As in most parts of the world, smaller businesses drive the bulk of job growth in the UK. Over 99% of all UK businesses are SMEs employing 0-249 people and 96% (approximately 5.5 million) are micro-businesses employing up to 9 people, accounting for 33% of private sector employment and 22% of turnover. Thus, it is profoundly important that these same small businesses have access to capital to grow and expand.
Simultaneously, these businesses tend to be riskier credit propositions and established banks are frequently not interested in providing riskier loans. A plan in the UK requires that banks who reject SMEs must be directed to alternative finance providers – typically online lenders. As reported by HM Treasury this past week, to date the Bank Referral Scheme has helped to source over £15 million in funding to British SMEs.
According to Treasury, during the past 12 months, 670 businesses have raised over £12 million of funding through the Scheme, four times what was raised in the previous year. Loans resulting from the program have ranged from just £100 to £1.3 million. The average size of a loan secured was £17,285.
When a business is turned away by traditional banks, these denied businesses are automatically offered the opportunity to be referred to three online credit brokers: Alternative Business Funding, Funding Options and Funding Xchange. Each Fintech provides access to a range of lenders and products, including business loans, revolving credit, asset finance and invoice finance.
Noting that small businesses are the “backbone of Britain,” John Glen, Economic Secretary to the Treasury, says;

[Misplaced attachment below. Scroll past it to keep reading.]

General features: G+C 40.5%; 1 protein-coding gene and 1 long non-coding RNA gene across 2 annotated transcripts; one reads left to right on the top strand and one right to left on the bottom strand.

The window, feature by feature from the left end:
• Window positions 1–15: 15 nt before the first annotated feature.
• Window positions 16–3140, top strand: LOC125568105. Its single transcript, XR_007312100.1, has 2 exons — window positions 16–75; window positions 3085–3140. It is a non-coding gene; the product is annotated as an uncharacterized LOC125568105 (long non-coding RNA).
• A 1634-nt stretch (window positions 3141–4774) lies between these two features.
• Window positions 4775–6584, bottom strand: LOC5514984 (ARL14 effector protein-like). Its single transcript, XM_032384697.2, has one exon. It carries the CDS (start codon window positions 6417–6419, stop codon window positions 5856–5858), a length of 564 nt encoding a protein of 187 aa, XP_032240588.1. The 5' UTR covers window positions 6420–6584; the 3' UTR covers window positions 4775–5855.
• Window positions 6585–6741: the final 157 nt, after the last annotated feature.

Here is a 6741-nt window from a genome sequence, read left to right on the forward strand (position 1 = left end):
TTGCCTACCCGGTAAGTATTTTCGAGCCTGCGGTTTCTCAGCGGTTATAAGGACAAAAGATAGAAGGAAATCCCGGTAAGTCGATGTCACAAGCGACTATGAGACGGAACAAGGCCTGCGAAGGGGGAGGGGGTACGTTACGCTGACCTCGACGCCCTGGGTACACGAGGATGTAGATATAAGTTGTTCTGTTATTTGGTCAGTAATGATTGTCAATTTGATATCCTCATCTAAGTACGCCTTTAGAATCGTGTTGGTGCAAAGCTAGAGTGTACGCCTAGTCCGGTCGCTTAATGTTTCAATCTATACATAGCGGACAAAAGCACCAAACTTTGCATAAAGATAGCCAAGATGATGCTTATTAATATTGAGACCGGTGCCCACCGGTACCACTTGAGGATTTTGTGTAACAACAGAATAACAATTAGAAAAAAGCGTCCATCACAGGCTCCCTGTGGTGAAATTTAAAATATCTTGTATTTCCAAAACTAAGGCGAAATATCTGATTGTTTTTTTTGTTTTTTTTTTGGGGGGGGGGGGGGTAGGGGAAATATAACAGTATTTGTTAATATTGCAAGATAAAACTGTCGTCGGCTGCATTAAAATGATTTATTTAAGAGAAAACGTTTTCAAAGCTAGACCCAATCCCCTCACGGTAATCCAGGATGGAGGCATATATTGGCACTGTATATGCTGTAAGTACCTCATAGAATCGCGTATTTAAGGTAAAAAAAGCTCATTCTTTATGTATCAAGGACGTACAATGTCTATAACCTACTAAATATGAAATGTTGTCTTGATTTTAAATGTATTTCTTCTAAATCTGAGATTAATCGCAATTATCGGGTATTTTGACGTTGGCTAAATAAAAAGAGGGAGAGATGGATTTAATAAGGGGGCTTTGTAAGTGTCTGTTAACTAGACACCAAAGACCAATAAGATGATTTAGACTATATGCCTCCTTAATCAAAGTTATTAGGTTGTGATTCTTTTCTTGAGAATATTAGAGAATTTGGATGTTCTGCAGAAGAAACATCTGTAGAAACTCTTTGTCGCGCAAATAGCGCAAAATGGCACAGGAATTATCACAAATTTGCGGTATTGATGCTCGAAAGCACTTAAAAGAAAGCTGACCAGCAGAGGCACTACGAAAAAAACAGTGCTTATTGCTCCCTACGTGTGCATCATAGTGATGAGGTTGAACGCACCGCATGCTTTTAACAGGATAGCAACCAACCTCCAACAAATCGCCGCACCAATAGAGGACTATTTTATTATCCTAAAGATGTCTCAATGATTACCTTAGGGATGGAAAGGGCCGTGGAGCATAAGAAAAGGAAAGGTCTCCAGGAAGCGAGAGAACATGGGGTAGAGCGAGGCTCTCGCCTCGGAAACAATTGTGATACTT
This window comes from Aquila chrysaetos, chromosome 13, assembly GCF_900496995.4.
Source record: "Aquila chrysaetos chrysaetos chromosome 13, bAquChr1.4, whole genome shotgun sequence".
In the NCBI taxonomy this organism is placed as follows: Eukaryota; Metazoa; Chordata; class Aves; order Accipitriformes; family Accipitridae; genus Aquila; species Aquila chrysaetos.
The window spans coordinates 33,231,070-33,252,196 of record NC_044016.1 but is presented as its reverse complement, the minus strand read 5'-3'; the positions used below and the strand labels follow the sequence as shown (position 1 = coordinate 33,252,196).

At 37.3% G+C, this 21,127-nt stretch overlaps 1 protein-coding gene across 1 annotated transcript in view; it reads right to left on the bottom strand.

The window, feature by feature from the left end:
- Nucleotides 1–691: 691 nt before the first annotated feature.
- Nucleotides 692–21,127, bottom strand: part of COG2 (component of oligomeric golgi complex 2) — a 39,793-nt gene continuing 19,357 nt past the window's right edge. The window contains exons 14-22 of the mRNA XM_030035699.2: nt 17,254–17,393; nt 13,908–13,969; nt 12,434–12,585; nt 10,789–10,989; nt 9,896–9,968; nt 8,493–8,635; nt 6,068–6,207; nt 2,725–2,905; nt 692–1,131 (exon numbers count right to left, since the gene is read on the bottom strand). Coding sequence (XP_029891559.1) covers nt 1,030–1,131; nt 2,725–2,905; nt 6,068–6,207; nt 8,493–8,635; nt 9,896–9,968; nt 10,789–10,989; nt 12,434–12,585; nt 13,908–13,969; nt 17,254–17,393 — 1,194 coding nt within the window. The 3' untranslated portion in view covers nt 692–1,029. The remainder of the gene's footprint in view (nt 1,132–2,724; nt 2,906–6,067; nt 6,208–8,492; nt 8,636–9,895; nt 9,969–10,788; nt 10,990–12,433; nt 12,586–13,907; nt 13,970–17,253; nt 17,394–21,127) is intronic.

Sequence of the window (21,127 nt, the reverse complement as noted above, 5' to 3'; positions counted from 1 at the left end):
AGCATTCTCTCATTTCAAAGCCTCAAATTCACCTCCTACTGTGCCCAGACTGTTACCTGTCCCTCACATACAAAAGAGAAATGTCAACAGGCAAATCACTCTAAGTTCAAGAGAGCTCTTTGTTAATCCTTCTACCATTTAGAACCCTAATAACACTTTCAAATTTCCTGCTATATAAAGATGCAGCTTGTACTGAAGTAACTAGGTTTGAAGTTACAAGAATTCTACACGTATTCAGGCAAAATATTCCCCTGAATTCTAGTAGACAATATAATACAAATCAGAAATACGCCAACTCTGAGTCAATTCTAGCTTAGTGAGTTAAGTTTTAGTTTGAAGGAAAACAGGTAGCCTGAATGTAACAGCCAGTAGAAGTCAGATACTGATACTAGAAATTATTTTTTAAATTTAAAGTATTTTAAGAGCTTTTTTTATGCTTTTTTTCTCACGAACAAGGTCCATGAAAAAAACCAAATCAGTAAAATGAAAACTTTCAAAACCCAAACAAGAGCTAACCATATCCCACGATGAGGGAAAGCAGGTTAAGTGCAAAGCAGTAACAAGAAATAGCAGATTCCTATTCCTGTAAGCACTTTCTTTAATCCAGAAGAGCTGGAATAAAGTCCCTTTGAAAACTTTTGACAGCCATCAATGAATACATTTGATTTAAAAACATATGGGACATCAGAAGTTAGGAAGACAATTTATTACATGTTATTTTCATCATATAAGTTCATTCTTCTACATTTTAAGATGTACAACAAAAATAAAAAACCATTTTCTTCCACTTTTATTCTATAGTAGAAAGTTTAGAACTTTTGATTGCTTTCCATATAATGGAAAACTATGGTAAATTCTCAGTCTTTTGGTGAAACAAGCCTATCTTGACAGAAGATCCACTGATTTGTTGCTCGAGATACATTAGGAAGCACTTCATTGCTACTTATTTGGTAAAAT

“From breweries to beauticians, more than 900 British businesses have been matched with the funding they need to grow since we introduced our scheme … yet many give up on their plans to expand if they can’t get a loan from their bank. Now however, thanks to our match-making scheme, they have another shot.”
According to a note provided to CI from iwoca, in the last five years alone, the value of loan and overdraft facilities offered by banks to businesses with less than £2 million in annual turnover have been cut by more than 50%. This is indicative of the “chronic underservice” by high street banks.
Iwoca adds that of the 902 loans completed over the lifetime of the scheme, iwoca is responsible for 460 or 51% of these individual loans. The UK Fintech has lent a total of £3.56 million or 24% of the £15 million total to small and micro businesses referred through the scheme by Funding Options and Funding Xchange.
Alice Hu-Wagner, MD for Strategy, Economics and Business Development at the British Business Bank, says that a key objective to is to enable UK businesses to find the best financing package that suits their needs. No more one size fits all;
“Just over half of smaller businesses consider only one provider when they need funding, however, with over a quarter putting their plans on hold or giving up altogether if they aren’t offered the full amount they were seeking,” explains Hu-Wagner. “That’s why we’re pleased to provide ongoing support for the government’s Bank Referral Scheme, which is enabling an increasing number of smaller businesses to explore additional options if they are unsuccessful in their original application.”
Next year, another program will come online to help boost competition in the UK banking sector while providing support for British SMEs: the £775 million Alternative Remedies Package. The plan has come under some criticism and iwoca CEO Christoph Rieche believes too much of the package is being directed towards banks which will only deliver more of the same: failure to give smaller businesses access to the funding which they need in order to grow – instead of promoting competition. But the good news remains, that UK SMEs are receiving much needed attention in recognition of their vital nature for the future of the UK economy.